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Topic Content

Silo Filler's Disease

Inhalation of oxides of nitrogen (NOx) can cause sudden death, pulmonary edema, and/or bronchiolitis obliterans.

Overview

Responsibilities:

Hospital: Report by phone, fax, or mail
Lab: Report by phone, fax, or mail
Physician/Health care providers: Report by phone, fax, or mail
Medical Examiners: Report by phone, fax, or mail
Poison Control Centers: Report by phone, fax, or mail
Occupational Nurses: Report by phone, fax, or mail

Local Public Health Agency (LPHA): No follow-up required, unless outbreak occurrence

Report to the IDPH Division of Environmental Health:

Iowa Department of Public Health
Division of Environmental Health
Lucas State Office Building
321 E. 12th Street
Des Moines, Iowa 50319-0075
Phone (Mon-Fri 8 am - 4:30 pm): 800-972-2026
Fax: 515-281-4529
24-hour Disease Reporting Hotline: (For use outside of EH office hours) 800-362-2736


 

Silo filler's disease (SFD) is an occupational pulmonary disease resulting from exposure to oxides of nitrogen.

A. Clinical Description

Inhalation of oxides of nitrogen (NOx) can cause sudden death, pulmonary edema, and/or bronchiolitis obliterans.  Significant exposure can also result in methemoglobinemia.  Nitrogen dioxide binds to hemoglobin with great affinity, forming nitrosyl hemoglobin, which is readily oxidized to methemoglobin.  Methemoglobin results in a leftward shift of the oxygen disassociation curve, which impairs the oxygen delivery and compounds the already present hypoxia.

Low concentrations of nitrogen dioxide cause cough, dyspnea, fatigue, and upper airway and ocular irritation.  With an increase in concentration and duration, the exposed person additionally may experience cyanosis, vomiting, vertigo, and a loss of consciousness.  More severe exposure can result in laryngeal spasm, bronchiolar spasm, reflex respiratory arrest, or asphyxia, leading to death.  Most symptomatic exposures are mild and self-limiting; however, some cause sudden death from asphyxiation, pulmonary edema, or weeks later, bronchiolitis obliterans.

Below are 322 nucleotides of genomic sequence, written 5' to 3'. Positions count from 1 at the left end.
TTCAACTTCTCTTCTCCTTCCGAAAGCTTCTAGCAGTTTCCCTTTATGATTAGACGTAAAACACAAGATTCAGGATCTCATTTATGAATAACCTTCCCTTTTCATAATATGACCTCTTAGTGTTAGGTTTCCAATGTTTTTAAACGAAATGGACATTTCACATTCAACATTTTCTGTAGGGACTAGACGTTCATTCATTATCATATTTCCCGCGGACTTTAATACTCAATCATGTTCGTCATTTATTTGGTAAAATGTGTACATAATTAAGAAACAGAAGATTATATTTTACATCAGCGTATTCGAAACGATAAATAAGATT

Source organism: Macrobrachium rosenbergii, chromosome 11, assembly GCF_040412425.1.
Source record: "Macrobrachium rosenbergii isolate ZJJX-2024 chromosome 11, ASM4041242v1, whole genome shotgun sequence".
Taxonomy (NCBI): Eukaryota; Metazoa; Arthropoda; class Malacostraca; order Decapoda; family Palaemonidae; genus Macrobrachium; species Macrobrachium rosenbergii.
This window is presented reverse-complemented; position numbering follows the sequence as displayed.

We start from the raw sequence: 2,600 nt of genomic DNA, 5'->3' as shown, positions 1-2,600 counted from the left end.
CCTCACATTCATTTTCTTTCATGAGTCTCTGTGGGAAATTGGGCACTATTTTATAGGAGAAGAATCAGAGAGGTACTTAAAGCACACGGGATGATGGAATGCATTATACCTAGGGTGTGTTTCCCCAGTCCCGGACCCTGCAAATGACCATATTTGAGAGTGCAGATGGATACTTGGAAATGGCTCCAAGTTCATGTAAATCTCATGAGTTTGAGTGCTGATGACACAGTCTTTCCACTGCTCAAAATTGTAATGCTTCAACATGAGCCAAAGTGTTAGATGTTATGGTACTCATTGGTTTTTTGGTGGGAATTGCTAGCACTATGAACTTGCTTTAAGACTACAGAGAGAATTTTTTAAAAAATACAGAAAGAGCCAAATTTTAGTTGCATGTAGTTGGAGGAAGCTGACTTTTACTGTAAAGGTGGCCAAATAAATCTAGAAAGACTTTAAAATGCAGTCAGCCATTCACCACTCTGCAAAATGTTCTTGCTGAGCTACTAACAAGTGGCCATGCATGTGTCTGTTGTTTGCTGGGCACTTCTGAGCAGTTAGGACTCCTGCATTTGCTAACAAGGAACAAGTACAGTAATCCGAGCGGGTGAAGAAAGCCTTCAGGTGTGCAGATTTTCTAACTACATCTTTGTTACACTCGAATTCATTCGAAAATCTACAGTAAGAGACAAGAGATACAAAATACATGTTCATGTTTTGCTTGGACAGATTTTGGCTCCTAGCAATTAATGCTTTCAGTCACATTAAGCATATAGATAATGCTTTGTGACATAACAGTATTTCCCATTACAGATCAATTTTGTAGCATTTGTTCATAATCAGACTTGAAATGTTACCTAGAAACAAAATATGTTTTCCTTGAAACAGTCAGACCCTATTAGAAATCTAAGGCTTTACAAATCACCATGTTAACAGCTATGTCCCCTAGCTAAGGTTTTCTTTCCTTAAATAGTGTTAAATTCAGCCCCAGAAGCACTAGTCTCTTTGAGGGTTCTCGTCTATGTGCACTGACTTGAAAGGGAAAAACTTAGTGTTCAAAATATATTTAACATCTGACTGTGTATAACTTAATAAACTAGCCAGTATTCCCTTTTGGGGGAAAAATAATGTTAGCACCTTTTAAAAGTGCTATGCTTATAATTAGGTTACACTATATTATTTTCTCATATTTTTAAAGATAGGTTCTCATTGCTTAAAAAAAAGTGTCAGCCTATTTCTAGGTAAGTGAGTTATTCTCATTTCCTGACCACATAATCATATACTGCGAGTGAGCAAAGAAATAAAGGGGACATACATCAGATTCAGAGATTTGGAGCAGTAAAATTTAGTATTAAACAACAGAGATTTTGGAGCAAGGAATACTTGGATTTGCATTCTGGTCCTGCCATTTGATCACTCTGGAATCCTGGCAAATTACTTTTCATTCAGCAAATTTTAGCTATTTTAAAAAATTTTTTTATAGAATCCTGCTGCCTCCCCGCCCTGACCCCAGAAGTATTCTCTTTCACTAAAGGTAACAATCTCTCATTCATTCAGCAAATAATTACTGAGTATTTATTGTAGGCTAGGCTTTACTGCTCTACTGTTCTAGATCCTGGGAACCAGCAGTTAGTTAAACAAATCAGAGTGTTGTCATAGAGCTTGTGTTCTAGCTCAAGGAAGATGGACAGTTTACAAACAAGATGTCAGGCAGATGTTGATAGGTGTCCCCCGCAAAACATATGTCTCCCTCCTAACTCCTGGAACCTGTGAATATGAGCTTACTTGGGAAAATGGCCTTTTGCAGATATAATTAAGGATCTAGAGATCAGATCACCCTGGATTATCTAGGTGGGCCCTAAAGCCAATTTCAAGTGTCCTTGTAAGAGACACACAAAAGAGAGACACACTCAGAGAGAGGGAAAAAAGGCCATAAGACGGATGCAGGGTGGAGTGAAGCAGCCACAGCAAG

B. Sources of Exposure

Nitrogen dioxide is a reddish-brown gas that emits an odor similar to that of household bleach.  It forms rapidly in farm silos that are filled with fresh organic material (e.g., corn, grains).  Hours after the organic material is stored, toxic and lethal levels of nitrogen dioxide, which is heavier than air, develop on top of the silage.  When farm workers enter the silo or are near its open hatches during the first 10 days after filling (without proper precautions), they may experience various degrees of silo filler’s disease.  The first recorded incidence of a death from SFD was in 1914.  This occurred when three men fell into a silo and were asphyxiated by a gas that was unknown at that time.  The term, "silo filler’s disease," was established in 1956.

C. Population at Risk

Although probably not common, the true scope of exposure to NOx is thought to be underestimated.  An unpublished survey in the late 1960's revealed that 4.2 percent of Wisconsin farm operators had developed symptoms of NOx inhalation when working in or near freshly filled silos.  Other statistics on the frequency of agricultural NOx exposure are not available, but a number of deaths have been documented through the years.  The severity of the hazard rests partially in the high case fatality rate: 29 percent of cases cited in medical literature have been fatal. 

D. Diagnosis, Treatment, and Prognosis

Patients in the acute stages of silo filler's disease will present with moderate to severe respiratory distress.  Systemic hypotension and evidence of severe hemoconcentration may be present, as may methemoglobinemia and severe metabolic acidosis.  Leukocytosis is typical.  Pulmonary function tests show a reduced vital capacity, increased airways resistance, impaired gas transfer, and hypoxemia.